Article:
Colston’s statue was erected in Bristol in 1895, as a result not of a campaign from the ‘people of Bristol’, but rather because of the efforts of one businessman, James Arrowsmith. Fearing strikes and socialist agitation amongst the working poor in the 1890s, and anxious about the future of British Empire, he sought to proclaim the city’s imperial deeds through the commemoration of one of its patrician class: Colston. The plaque declared Colston a ‘wise and virtuous’ man. Today, many people clearly think that a slave trader is nothing of the sort; our colleague Ian Cook (Geography) has made a short film  about the toppling, and eventual ceremonial drowning of Colston’s statue in Bristol Harbour.

Critics of the statue’s removal allege the criminal irresponsibility of the act: on the day Colston fell, Prime Minister Boris Johnson pointedly claimed that the BLM demonstrations had been ‘subverted by thuggery’, and Home Secretary Priti Patel insisted that there would be a criminal investigation. They did not see in the destruction of the slave trader’s statue a necessary political confrontation with a shameful history that had failed to find a place in the British story. Rather, they insist that such statues were sources of a necessary civic education: ‘those statues teach us about our past, with all its faults. To tear them down would be to lie about our history, and impoverish the education of generations to come.’ Supporters of the removal pointed out that this action also confronted history, and that public statues represented the power of a particular social and political order. The Mayor of Bristol called Colston’s removal “historical poetry”. A website ‘Topple the Racists’ sought to continue what Colston’s fall had begun, hosting a crowdsourced map of UK monuments which glorified individuals linked to slavery or colonial violence.

Some people proposed ways in which the statue might be kept, its meaning remade, unable any longer to glorify slavery. Street artist Banksy suggested  that it would be better to re-instate the statue, but in the moment of its toppling, alongside newly cast bronze protestors. He playfully presented himself as the voice of reason and compromise, simultaneously catering for ‘both those who miss the Colston statue and those who don’t’.  Others sought to recontextualise the statue, seeking ways to relieve it of its power to glorify imperial violence whilst giving voice to those who suffered. Some plans advocated surrounding Colston with monuments to the 84,000 enslaved people he was estimated to have traded, or replacing him with a different statue every day for the next 233 years to recall each slave he was responsible for shipping. The most common response was the statue’s ‘ideological quarantine’ in a Bristol Museum, although critics questioned whether such use of museums served to depoliticise political actions, treating them as places where historical problems could be made to disappear.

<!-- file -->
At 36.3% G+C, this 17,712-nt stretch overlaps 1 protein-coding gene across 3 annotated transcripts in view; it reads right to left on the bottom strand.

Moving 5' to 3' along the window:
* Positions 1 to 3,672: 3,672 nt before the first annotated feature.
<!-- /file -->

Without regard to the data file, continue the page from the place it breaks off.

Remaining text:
Statues depicting prominent individuals project power, whether of the individual themselves or of the political or social vision they represent. As Simon Schama cogently argued in the Financial Times, ‘statues are revelations – not about the historical figures they represent, but about the mindset of those who commissioned them’ and the same can be said about their moving, recycling or toppling; all are political acts which can be used to effectively trace shifts in public opinion and its power.  The Black Lives Matter movement, and the toppling of Colston, has inspired the defacing, and in some cases subsequent removal, of statues linked to slavery and imperial violence across western Europe – in Italy and France, but most notably in Belgium, where monuments to Leopold II, ruler of Congo Free State where, from 1885 to 1908, an estimated 10–15 million Africans had died, were removed.

Across historical epochs, whenever values have changed or were challenged, people have proposed a range of techniques to deal with contested statues – demolition, defacement, defence of the status quo, ideological quarantine, recontextualization, or the making of alternatives. Recast or destroyed statues often live on in pamphlets, photography and film: replayed and remembered, they become a powerful symbol of political transformation. Nineteenth century America celebrated in painting the toppling of the statue of British monarch George III, just as Germans would later say ‘Goodbye, Lenin’ in film. The image of a recumbent Stalin, defaced and dethroned from his pedestal, surrounded by cheering protesters on the first day of the 1956 Hungarian revolution, quickly travelled around the world and remained a powerful symbol celebrating resistance to Soviet control of Eastern Europe throughout the Cold War.

Statue of King George III being pulled down at Bowling Green, Lower Manhattan.
The widely celebrated act of taking down Stalin’s statue at the beginning of the Hungarian revolution in 1956.